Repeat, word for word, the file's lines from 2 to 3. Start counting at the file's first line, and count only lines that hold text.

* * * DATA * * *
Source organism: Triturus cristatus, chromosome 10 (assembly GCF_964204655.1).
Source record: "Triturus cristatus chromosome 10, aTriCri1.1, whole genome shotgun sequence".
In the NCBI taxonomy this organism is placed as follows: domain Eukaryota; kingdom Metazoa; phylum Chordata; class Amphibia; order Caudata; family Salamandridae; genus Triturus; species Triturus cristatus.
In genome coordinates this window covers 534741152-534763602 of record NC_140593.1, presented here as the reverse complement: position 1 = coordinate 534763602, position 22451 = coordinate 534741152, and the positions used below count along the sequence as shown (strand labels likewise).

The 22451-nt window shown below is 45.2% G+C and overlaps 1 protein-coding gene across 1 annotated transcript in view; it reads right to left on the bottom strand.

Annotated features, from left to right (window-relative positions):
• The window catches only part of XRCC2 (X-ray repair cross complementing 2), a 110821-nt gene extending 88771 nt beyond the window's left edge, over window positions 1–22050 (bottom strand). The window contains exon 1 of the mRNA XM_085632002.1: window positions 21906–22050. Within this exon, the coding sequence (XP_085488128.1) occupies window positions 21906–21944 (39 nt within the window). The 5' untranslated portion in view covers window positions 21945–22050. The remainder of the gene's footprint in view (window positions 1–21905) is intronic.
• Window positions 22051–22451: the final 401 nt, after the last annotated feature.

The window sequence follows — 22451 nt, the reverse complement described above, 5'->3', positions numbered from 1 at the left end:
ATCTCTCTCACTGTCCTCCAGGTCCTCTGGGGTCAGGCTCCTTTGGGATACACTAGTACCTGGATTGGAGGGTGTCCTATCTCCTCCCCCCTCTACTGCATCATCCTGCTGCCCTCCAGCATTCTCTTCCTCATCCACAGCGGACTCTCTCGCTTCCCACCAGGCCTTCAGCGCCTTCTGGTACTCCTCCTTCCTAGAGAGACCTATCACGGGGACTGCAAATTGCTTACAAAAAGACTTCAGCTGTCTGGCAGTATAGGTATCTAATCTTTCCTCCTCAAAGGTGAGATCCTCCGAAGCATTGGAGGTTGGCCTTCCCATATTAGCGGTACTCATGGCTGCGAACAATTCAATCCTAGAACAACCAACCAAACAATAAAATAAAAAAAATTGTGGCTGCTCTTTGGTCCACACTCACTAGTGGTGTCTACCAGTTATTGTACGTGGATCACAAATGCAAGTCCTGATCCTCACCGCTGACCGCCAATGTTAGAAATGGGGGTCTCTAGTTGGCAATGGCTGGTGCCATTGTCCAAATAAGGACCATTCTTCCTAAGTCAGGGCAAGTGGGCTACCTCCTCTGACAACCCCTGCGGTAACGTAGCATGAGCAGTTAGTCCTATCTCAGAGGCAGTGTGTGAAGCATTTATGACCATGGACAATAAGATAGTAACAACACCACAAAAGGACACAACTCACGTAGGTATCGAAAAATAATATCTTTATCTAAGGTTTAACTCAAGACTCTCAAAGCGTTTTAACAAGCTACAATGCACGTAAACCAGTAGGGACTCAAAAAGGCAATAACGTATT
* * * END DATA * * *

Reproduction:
Source record: "Triturus cristatus chromosome 10, aTriCri1.1, whole genome shotgun sequence".
In the NCBI taxonomy this organism is placed as follows: domain Eukaryota; kingdom Metazoa; phylum Chordata; class Amphibia; order Caudata; family Salamandridae; genus Triturus; species Triturus cristatus.